Which Joe gave his name to ‘sloppy joes’? We look at five interesting sandwiches and their lexical origins.
A colourless volatile liquid used as a solvent and formerly as an anaesthetic.
- ‘The same applies to the solvents, save that chloroform and trichloroethylene were handled only in small quantities for laboratory use.’
- ‘Even dry-cleaning fluid, which is generally trichloroethylene, can be made from acetylene.’
- ‘Poplar plants have already been used to remove atrazine, trichloroethylene and selenium from polluted soils.’
- ‘But many other chemicals linked to reproductive health problems, including xylene, trichloroethylene, phenols, and acetone, remain in use.’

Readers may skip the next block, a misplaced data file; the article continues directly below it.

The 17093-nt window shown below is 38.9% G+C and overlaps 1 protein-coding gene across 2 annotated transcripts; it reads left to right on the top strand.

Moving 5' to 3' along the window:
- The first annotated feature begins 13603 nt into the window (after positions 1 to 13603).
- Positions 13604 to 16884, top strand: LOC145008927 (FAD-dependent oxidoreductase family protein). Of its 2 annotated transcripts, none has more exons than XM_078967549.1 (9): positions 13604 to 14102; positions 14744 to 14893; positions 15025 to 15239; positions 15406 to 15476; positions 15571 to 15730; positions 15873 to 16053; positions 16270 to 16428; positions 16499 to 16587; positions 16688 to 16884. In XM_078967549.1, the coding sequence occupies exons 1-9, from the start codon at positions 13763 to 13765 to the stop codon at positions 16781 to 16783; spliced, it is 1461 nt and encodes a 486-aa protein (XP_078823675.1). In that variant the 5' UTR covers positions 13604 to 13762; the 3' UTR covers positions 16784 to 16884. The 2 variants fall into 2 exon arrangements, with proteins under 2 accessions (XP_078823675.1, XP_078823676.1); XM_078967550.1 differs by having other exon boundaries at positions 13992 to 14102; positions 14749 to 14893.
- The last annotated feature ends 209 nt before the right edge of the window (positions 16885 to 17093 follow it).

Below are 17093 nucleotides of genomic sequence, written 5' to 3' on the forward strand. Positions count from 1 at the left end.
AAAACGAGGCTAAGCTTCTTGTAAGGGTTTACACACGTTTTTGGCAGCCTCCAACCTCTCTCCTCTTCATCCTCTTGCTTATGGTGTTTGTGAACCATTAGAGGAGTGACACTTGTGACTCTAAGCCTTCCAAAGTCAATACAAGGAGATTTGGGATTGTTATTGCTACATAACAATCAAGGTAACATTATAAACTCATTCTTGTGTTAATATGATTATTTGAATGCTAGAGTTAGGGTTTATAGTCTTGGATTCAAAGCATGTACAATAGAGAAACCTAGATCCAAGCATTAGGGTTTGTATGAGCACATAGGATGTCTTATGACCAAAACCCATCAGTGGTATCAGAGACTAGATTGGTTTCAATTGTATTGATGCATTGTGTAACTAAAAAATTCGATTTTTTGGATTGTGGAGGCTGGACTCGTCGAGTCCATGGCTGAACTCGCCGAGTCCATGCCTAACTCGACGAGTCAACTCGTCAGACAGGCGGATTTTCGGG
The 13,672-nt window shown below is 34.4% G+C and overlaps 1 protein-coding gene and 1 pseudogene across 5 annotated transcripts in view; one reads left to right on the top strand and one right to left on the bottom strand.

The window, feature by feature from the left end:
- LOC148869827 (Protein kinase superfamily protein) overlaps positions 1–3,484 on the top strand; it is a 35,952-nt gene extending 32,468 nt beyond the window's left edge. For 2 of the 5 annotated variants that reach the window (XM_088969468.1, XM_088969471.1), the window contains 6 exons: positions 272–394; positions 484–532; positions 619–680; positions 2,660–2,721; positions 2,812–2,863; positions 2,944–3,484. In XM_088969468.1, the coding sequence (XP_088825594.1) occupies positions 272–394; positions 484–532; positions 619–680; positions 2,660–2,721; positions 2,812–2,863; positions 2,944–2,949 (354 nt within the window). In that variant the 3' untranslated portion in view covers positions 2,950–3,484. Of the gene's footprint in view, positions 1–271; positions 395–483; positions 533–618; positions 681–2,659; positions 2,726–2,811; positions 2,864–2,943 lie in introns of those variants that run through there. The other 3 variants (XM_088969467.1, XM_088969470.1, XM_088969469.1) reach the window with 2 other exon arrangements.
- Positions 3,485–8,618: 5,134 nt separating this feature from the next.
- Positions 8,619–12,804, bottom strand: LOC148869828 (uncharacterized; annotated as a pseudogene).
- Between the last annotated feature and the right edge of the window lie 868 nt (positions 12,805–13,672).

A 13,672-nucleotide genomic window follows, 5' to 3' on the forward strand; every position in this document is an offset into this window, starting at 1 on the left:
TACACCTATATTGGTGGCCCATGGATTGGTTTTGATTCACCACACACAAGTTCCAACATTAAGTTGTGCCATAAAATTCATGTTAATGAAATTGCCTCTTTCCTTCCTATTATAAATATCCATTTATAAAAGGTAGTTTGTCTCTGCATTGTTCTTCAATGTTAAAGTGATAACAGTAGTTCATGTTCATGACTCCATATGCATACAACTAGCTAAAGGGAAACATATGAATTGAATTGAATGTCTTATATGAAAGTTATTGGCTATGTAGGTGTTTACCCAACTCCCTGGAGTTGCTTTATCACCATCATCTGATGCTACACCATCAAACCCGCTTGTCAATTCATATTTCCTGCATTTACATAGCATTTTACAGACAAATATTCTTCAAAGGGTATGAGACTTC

- ‘Men employed in the fur industry also proved to be at risk, possibly related to use of dyes or chemicals such as trichloroethylene.’
We take a look at several popular, though confusing, punctuation marks.
From Afghanistan to Zimbabwe, discover surprising and intriguing language facts from around the globe.
The definitions of ‘buddy’ and ‘bro’ in the OED have recently been revised. We explore their history and increase in popularity.